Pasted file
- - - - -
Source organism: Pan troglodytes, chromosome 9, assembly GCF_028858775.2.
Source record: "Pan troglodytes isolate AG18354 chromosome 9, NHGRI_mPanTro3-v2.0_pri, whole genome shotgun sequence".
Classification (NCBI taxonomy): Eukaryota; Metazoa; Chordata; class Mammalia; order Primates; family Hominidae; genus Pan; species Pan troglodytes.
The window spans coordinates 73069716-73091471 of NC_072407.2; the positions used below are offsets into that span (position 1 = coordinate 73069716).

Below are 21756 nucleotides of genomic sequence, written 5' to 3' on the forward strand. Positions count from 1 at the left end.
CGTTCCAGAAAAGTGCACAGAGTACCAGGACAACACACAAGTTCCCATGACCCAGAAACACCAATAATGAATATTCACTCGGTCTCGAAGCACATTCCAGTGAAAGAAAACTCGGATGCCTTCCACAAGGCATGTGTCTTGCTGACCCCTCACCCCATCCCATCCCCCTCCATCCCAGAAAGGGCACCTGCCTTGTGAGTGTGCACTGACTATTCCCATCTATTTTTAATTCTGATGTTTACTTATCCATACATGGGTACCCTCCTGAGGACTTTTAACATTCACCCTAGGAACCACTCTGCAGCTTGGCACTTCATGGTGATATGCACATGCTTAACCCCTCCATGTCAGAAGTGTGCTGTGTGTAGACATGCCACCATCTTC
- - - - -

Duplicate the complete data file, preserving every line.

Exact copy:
Source organism: Pan troglodytes, chromosome 9, assembly GCF_028858775.2.
Source record: "Pan troglodytes isolate AG18354 chromosome 9, NHGRI_mPanTro3-v2.0_pri, whole genome shotgun sequence".
Classification (NCBI taxonomy): Eukaryota; Metazoa; Chordata; class Mammalia; order Primates; family Hominidae; genus Pan; species Pan troglodytes.
The window spans coordinates 73069716-73091471 of NC_072407.2; the positions used below are offsets into that span (position 1 = coordinate 73069716).

Below are 21756 nucleotides of genomic sequence, written 5' to 3' on the forward strand. Positions count from 1 at the left end.
CGTTCCAGAAAAGTGCACAGAGTACCAGGACAACACACAAGTTCCCATGACCCAGAAACACCAATAATGAATATTCACTCGGTCTCGAAGCACATTCCAGTGAAAGAAAACTCGGATGCCTTCCACAAGGCATGTGTCTTGCTGACCCCTCACCCCATCCCATCCCCCTCCATCCCAGAAAGGGCACCTGCCTTGTGAGTGTGCACTGACTATTCCCATCTATTTTTAATTCTGATGTTTACTTATCCATACATGGGTACCCTCCTGAGGACTTTTAACATTCACCCTAGGAACCACTCTGCAGCTTGGCACTTCATGGTGATATGCACATGCTTAACCCCTCCATGTCAGAAGTGTGCTGTGTGTAGACATGCCACCATCTTC